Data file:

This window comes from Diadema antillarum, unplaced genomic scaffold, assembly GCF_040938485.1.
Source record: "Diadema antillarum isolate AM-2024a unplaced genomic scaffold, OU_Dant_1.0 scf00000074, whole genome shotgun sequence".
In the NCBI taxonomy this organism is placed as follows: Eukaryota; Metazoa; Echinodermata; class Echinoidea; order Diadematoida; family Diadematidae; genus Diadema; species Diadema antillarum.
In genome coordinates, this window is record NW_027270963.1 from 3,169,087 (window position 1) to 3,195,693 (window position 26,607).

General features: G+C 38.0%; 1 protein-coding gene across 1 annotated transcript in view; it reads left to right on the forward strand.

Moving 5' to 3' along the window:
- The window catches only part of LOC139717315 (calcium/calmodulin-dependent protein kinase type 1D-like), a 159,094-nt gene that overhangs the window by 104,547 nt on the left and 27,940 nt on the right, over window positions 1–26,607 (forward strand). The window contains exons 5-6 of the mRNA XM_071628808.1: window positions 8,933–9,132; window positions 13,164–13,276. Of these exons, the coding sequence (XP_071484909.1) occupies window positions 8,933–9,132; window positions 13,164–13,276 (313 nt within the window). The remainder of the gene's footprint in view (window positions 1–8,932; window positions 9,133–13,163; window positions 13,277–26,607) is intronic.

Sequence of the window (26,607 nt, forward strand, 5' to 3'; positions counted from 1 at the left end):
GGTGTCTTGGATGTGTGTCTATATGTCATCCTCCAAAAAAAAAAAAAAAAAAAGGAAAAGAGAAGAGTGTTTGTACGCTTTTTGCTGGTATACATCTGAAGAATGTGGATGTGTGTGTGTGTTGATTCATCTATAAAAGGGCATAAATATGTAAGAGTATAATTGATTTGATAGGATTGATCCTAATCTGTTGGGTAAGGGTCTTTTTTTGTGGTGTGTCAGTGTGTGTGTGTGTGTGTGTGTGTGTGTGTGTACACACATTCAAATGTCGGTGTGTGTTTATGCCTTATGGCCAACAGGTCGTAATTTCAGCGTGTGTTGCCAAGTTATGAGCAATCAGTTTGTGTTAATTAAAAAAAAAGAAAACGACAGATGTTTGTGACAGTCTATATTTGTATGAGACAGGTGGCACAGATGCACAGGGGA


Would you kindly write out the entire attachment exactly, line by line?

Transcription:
This window comes from Diadema antillarum, unplaced genomic scaffold, assembly GCF_040938485.1.
Source record: "Diadema antillarum isolate AM-2024a unplaced genomic scaffold, OU_Dant_1.0 scf00000074, whole genome shotgun sequence".
In the NCBI taxonomy this organism is placed as follows: Eukaryota; Metazoa; Echinodermata; class Echinoidea; order Diadematoida; family Diadematidae; genus Diadema; species Diadema antillarum.
In genome coordinates, this window is record NW_027270963.1 from 3,169,087 (window position 1) to 3,195,693 (window position 26,607).

General features: G+C 38.0%; 1 protein-coding gene across 1 annotated transcript in view; it reads left to right on the forward strand.

Moving 5' to 3' along the window:
- The window catches only part of LOC139717315 (calcium/calmodulin-dependent protein kinase type 1D-like), a 159,094-nt gene that overhangs the window by 104,547 nt on the left and 27,940 nt on the right, over window positions 1–26,607 (forward strand). The window contains exons 5-6 of the mRNA XM_071628808.1: window positions 8,933–9,132; window positions 13,164–13,276. Of these exons, the coding sequence (XP_071484909.1) occupies window positions 8,933–9,132; window positions 13,164–13,276 (313 nt within the window). The remainder of the gene's footprint in view (window positions 1–8,932; window positions 9,133–13,163; window positions 13,277–26,607) is intronic.

Sequence of the window (26,607 nt, forward strand, 5' to 3'; positions counted from 1 at the left end):
GGTGTCTTGGATGTGTGTCTATATGTCATCCTCCAAAAAAAAAAAAAAAAAAAGGAAAAGAGAAGAGTGTTTGTACGCTTTTTGCTGGTATACATCTGAAGAATGTGGATGTGTGTGTGTGTTGATTCATCTATAAAAGGGCATAAATATGTAAGAGTATAATTGATTTGATAGGATTGATCCTAATCTGTTGGGTAAGGGTCTTTTTTTGTGGTGTGTCAGTGTGTGTGTGTGTGTGTGTGTGTGTGTGTGTACACACATTCAAATGTCGGTGTGTGTTTATGCCTTATGGCCAACAGGTCGTAATTTCAGCGTGTGTTGCCAAGTTATGAGCAATCAGTTTGTGTTAATTAAAAAAAAAGAAAACGACAGATGTTTGTGACAGTCTATATTTGTATGAGACAGGTGGCACAGATGCACAGGGGA